Thursday, September 1, 2011

Tales from the not-so-great outdoors

From:


By Dashiell Young-Saver
A friend once asked me, “How many oaks are there in Thousand Oaks?”
To which I affectionately replied, “You are an idiot. It’s in the name.”
We placed a bet on the number, and it turns out that there are more than one thousand oaks in Thousand Oaks.
I may have lost 25 cents that day, but it was nice to be reassured that behind almost every house, SUV, community watch sign and golf course there is a preserve, a park or a family of “conejos.” For every thousand oaks, there are a thousand more.
To appreciate this natural beauty, I usually stay inside the air-conditioned house, curl up in bed and watch the Weather Channel to see what is going on outside.
But most, including my parents, say that I should do crazy things like “go outside” or “take a hike,” to which I respond, “Take a hike,” or give an excuse like, “But my skin, which hasn’t seen the light of day for 17 years, gets burned by the clip art picture of the sun on the seven-day outlook of the local news forecast. Imagi n e what the real sun will do.”

The thought of walking in the heat on a dirt path without any entert a i nme n t besides the hissing of rattlesnakes and the smell of recently stepped-in fecal matter never appealed to me. If I wanted to feel dirty, tired and bored I could just attend a Ke$ha concert.
But, since people in Thousand Oaks are so excited about hiking, I decided to try it.
I went to Wildwood Park. A friend and I started walking up trails to hills in the late afternoon.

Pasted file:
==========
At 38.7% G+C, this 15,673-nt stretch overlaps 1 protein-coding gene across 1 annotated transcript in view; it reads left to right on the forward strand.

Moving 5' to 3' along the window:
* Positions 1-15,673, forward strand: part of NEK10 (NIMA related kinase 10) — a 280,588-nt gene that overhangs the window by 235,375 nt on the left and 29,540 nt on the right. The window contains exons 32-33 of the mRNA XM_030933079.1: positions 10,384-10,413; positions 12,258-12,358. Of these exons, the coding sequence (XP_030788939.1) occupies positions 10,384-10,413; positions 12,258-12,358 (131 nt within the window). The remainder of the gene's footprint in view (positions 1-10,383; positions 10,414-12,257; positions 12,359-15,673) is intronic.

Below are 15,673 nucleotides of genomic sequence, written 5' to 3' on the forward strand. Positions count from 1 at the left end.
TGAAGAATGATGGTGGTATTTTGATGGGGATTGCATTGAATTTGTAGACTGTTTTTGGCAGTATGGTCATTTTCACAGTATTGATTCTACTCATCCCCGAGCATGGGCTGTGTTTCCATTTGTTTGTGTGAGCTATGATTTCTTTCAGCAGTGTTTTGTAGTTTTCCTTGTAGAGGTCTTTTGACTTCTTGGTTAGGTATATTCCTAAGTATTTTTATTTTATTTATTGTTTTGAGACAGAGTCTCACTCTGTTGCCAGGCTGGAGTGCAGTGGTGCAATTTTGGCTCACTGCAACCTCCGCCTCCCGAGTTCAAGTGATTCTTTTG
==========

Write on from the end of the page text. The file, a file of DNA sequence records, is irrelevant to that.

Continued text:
The temperature was nice and cool, and healthy joggers dressed in their favorite color of Skittles were everywhere. Soon, I became so out of breath that I had none to give to the “ breathtaking” views of the Conejo Valley.
Then the atmosphere changed. A calm, quiet and beautiful sunset struck me as it stretched its rich violet colors over the soft hills of the Conejo Valley, muting the landscape in contrasting dark and bright colors. The trail became a space of solitude and refl ection.
At that point, I finally realized that I was really bored.
So I went home and played an equally beautiful video game: “Call of Duty: Modern Warfare 2.” As my game character ran past scores of virtual death, it came across a virtual sunset. I looked at it and remembered its real counterpart I had seen earlier. My character, looking away from the battle, was then shot by a sniper.
The sun has set on another summer, and school has snuck up too soon, like a sniper’s bullet. I want to scream at school, “Sniper, no sniping!” Dora the Explorer-style, but we have to leave the long summer nights in the nature of Thousand Oaks and the even longer summer nights in the virtual world of video games and Facebook.
Our freedom to have unlimited exploration and fun as kids is over.
Summer goes by so fast. We never fully appreciate it until after it has left, just as I, and many kids my age, may not appreciate the Conejo Valley’s beauty until after we go to some concrete jungle for a job or college.
So I’ll try to stop playing on my iPhone-pod-twit-tube and go take an i-hike once in a while because, before you know it, the sun may set on my time in the Conejo Valley.
I hope my peers do the same.
But don’t worry. There is a new sunrise for every sunset. A sun is rising for a new school year, but, like school, I will have to wake up early to see it.
Dang it, I hate school.
Dashiell Young-Saver is a senior at Westlake High School. He is the co-editor-in-chief of the school newspaper, The Arrow. This summer he’s contributed columns to the Acorn from the perspective of a teenager growing up in the Conejo Valley. This will be the final installment of “A Dash of Youth”—at least for the time being. Dashiell can be reached at youngsaver@gmail.com.

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